If you need to take your child to the emergency room, be prepared to speak with the clinical team about your immediate concerns and your child’s mental health history. Hospitals like Riley Hospital for Children have a dedicated team for children experiencing mental health emergencies. Your child will be assessed at the hospital. You will be asked questions about any recent changes in your child's behavior and what may have caused them. Keeping an updated list of your child’s medications handy will also be helpful for the team. Depending on your child's age and comfort level, care providers may ask you and your child questions separately to understand the situation better.

"The emergency care team may be able to diagnose some symptoms by observing your child, but they will also rely on what you and your child tell them," Dr. Adams says. "The team will assess what's going on to determine how serious the risk is. Be prepared to help them by sharing as much insight as you can so they can make the best decisions for your child."

Going to the emergency room doesn't always mean your child will be admitted to the hospital. "The team will assess your child’s level of need along the psychiatric continuum of care whether that be inpatient or outpatient treatment,” says Priyanka Reddy, DO, a child and adolescent psychiatrist at Riley Children’s Health. “They may also prescribe medications or recommend that you follow up with outpatient psychiatric resources or with your primary care physician. This team's job is to ensure your child is safe, then work to understand the situation and devise a plan to support your family going forward.”

Caregivers can support their children after a mental health crisis by following up on recommendations and keeping doctor appointments. Continue to monitor your child and check in routinely on their feelings. Help your children get good sleep and eat healthy foods to support their mind and body. While you may not want to push your child too hard after a crisis, keeping them on track is important.

"Some family members may be reluctant to encourage their child to do any work after a crisis, which might inadvertently contribute to other problems at home or school. Others may push too hard and expect too much, which can minimize the severity of what the child is going through," Dr. Adams says. "Work with your care team to collaborate on a routine for your child. There may still be unresolved issues, and you can ask for ways to help support your child and the rest of the family."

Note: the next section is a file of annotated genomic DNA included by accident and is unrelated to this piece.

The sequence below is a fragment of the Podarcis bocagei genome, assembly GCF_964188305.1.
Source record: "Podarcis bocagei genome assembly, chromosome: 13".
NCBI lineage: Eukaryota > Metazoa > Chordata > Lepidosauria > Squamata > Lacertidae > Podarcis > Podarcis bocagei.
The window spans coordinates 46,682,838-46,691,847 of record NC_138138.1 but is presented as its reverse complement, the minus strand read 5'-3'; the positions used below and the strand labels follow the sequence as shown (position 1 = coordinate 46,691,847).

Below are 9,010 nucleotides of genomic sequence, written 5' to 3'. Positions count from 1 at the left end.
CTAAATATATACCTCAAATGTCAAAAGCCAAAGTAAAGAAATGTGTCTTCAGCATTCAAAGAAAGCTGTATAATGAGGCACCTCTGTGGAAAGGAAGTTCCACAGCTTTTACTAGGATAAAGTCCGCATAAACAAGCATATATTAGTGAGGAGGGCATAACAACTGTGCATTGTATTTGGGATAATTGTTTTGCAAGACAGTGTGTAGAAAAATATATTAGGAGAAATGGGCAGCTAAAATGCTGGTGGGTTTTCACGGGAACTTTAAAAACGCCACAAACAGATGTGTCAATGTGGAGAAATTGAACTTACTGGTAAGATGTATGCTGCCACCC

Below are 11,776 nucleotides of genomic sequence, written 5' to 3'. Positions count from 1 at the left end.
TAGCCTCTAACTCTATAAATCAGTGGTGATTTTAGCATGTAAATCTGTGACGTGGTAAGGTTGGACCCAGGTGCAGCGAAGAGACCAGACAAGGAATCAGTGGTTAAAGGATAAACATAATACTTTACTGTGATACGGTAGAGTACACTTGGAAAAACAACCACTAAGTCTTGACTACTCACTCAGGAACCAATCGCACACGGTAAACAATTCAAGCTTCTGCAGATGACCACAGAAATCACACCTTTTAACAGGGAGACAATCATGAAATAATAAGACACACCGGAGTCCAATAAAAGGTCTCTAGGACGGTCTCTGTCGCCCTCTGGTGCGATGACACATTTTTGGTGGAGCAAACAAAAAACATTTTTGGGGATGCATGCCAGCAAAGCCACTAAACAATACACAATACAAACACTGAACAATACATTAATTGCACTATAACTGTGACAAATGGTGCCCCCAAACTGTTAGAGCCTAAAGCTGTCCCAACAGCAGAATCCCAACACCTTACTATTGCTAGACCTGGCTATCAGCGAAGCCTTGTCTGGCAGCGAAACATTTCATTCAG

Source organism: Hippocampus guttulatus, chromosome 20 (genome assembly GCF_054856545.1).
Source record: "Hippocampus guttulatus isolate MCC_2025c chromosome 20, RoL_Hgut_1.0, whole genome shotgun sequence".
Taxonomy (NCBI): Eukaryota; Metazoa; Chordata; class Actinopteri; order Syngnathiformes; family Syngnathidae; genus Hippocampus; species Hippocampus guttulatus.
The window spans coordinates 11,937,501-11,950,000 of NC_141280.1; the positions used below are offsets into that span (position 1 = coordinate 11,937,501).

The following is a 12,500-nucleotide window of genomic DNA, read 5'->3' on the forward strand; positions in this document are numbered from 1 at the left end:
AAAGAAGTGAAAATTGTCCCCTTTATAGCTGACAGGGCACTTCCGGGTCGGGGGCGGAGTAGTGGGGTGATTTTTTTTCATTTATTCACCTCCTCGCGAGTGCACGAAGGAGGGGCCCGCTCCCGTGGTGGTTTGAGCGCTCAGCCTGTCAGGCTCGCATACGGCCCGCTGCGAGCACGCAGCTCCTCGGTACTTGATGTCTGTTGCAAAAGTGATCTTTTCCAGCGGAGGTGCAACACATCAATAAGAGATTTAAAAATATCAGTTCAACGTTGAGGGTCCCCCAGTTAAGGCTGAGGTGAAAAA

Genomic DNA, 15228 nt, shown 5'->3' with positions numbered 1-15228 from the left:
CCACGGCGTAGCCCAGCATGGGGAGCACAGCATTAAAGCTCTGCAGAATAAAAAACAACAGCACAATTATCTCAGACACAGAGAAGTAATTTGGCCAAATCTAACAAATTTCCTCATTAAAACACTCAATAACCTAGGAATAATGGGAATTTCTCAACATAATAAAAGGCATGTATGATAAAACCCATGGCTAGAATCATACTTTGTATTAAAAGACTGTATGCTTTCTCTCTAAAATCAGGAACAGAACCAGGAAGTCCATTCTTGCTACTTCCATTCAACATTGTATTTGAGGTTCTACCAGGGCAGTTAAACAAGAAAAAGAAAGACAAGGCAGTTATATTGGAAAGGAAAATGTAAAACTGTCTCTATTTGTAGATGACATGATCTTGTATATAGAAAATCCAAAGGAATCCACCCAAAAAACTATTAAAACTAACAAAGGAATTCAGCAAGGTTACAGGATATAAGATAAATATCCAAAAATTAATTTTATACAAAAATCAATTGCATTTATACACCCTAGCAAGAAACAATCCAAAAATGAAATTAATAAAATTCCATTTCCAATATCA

Through regular, open communication with your child and ongoing, responsive medical care, you can support your child to avoid mental health crises in the future. In addition to the 988 hotline, parents can also learn more about pediatric mental health through resources at the Child Mind Institute, American Academy of Pediatrics and American Academy of Child & Adolescent Psychiatry.

If you notice symptoms again, remember to look for immediate safety concerns. This will help you decide whether to head to the emergency room or contact your child's primary care team. If you’re unsure about what to do, contact emergency resources for guidance. Prioritizing your child's mental health needs now can help you and your child manage them in the future.

Related Doctor

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Priyanka P. Reddy, DO

Child & Adolescent Psychiatry

related doctor headshot photo

Zachary W. Adams, PhD

Child & Adolescent Psychiatry